Diagnosing Infrastructural Data Leaks With Ease

Cloud Infrastructure

Are You Being Spied On?



In diagnosing infrastructural data leaks with ease, the first step in blocking such leaks is identifying the source. When a VPN is used, data leaks can be simply rectified because they function on the same concepts. A virtual private network (VPN) exchanges your IP address with the access point of the VPN server you are linked to in order to hide it.

Given the importance of using a VPN amongst others, data leaks must be immediately stopped. The service wouldn’t be worth utilizing if that weren’t the case. You should be wary of a number of potential data leaks, regardless they involve DNS or your public destination IP.

Everything you need to know about the many kinds of VPN data breaches is provided here, along with step-by-step instructions on how to remedy each one.

Understanding Data Leaks?

Understanding Data Leaks

A data leak can be caused by a variety of issues. This happens when a VPN service provider makes public personal information that can be used to pinpoint the user. This obviously defeats the purpose of using a VPN for privacy, and it needs to be fixed immediately. Depending on the type of leak you are encountering and the VPN provider you have selected, there may be a better way to accomplish this.

Most VPNs provide protection against data leaks, but some are more effective than others. We strongly discourage utilizing free VPN services in this regard due to their history of being easily breached.

It is also advised that you stick with an operator (ISP) that has passed auditing and has the option to support or forbid IPv6 in order to avoid the need to plug leaks in the first place. A leak could begin if your connection drops suddenly and the kill switch is not activated. Other risks include employing a protocol with insufficient security or having a VPN that is poorly configured for your operating system (OS). (Some VPN protocols are built for speed, while others emphasize security.)

Diagnosing Data Leaks?

Diagnosis stage

Checking to check if the VPN is functioning properly is the first step in determining whether there is a leak. The following are the quickest and easiest ways to monitor your devices for data breaches:

After connecting to a server in another region, open a new tab in your browser. Are you still receiving information from your immediate area? If that Is the case, there is probably a leak.

Enter “what is my IP” in your browser’s search box. The IP address that your browser is tracking will be displayed in the results. Once with your VPN turned on and once with it off, repeat these instructions. Keep track of your IP address each time. If they mismatch, there most likely is a leak.

Alternatively, connect to a server network outside of your country and search on your browser once more, “What is my IP address?” You will undoubtedly have been breached if you see your exact country (location wise).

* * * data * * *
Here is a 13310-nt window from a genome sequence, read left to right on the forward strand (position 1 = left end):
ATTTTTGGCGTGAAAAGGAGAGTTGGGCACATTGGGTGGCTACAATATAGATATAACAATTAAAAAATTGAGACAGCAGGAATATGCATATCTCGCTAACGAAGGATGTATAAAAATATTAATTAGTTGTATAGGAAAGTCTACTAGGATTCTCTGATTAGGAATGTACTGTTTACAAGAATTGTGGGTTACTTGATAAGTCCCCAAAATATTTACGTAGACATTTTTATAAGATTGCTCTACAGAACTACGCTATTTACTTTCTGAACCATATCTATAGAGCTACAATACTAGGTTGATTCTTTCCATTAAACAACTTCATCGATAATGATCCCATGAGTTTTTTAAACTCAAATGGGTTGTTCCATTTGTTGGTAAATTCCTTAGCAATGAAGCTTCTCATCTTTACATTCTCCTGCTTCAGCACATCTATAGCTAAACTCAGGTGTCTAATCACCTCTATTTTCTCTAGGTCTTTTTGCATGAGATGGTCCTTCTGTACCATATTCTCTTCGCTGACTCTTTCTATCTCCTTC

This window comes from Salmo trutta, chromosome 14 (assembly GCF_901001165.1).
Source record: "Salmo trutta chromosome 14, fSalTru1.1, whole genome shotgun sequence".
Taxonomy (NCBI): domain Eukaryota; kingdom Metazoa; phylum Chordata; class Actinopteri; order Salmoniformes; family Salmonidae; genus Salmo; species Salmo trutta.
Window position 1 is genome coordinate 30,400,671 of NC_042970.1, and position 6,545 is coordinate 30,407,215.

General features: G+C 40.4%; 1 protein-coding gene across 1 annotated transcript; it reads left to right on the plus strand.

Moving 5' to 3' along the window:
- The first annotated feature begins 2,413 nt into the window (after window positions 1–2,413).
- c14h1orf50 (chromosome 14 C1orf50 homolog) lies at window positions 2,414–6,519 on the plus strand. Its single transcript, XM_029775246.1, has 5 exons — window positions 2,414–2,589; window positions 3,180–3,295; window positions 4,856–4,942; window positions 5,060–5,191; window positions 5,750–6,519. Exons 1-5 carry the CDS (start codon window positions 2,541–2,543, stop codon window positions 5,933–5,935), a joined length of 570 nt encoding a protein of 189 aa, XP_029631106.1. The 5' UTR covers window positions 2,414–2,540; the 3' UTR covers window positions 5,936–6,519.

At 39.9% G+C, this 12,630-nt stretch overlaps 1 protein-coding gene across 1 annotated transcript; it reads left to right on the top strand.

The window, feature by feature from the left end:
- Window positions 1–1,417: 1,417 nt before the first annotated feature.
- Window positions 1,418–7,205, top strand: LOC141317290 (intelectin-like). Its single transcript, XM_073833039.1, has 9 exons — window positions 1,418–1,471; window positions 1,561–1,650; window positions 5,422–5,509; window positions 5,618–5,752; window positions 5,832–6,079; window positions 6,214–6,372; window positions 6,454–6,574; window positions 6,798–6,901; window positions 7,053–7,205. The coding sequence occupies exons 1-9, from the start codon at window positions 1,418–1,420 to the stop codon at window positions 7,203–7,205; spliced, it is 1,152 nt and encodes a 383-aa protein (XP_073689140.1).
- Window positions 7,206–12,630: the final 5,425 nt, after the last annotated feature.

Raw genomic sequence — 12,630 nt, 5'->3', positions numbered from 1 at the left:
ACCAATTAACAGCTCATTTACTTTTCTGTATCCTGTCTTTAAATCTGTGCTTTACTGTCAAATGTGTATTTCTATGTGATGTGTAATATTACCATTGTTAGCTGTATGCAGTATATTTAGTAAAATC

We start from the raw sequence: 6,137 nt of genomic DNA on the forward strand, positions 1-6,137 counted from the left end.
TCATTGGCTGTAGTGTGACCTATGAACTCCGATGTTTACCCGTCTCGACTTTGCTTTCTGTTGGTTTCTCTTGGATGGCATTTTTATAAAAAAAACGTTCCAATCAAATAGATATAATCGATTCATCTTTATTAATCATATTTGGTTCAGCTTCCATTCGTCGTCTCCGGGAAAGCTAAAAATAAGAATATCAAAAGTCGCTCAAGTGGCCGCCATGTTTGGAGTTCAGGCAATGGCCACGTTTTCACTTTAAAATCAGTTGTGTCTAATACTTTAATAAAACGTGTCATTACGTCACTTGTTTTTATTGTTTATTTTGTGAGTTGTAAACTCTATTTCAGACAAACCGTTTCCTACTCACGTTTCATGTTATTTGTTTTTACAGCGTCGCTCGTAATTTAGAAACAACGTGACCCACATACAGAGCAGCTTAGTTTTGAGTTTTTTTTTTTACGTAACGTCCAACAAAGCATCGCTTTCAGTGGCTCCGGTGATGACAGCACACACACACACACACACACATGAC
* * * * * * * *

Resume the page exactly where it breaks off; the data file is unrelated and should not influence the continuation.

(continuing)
Resolving IP Leaks:

Data Leaks

An Internet Protocol (IP) address is provided with every internet connection. These are assigned by your broadband provider. If you have an IP leak and your VPN is not effectively connecting to the server, your IP identification will be made public. The solution will depend on what kind of IP address the user has been assigned.

There are two types of IP addresses: Internet protocol versions (4 & 6). Initially, IPv4 was released back in the 1970s, and IPv6 was launched in the 1990s to ensure the internet could continue expanding. (though IPv5 was never properly implemented)

IPv4 allows for roughly 4.29 billion internet addresses, and it is no real surprise to learn that we are running out. The highest amount of ports allowed under IPv6 is 2128. (or 340 trillion trillion trillion). Just try to analyze this.

When analyzing the data, it is evident that certain ISPs are still using antiquated equipment. However, as IPv6 may not even be supported by VPNs in the first place, this does not automatically mean that it is safer.

Resolving IPv4 leaks

It is uncommon that you will experience an IPv4 leak while using a VPN because it is the basic and the simplest to fix. Having said that, it is still feasible. To check if there is an issue with a certain region, you are encouraged to switch to a different local server.

On the other hand, if you routinely encounter IPv4 issues, switching to a better operator might be the best advice. 

Resolving IPv6 leaks

Whichever the VPN should support IPv6 or should restrict connections. It is a practical approach that will likely see increased use in the future. Additionally, your OS decides how to resolve IPv6 buffer overflows.


You will be prepared to spot and address any data leaks you come across when utilizing a VPN with a few web tools and a little extra knowledge. Most leaks may be quickly fixed, but if you frequently experience issues with a certain service, you may need to switch VPN services. If at all, it really shouldn’t be happening that frequently. 

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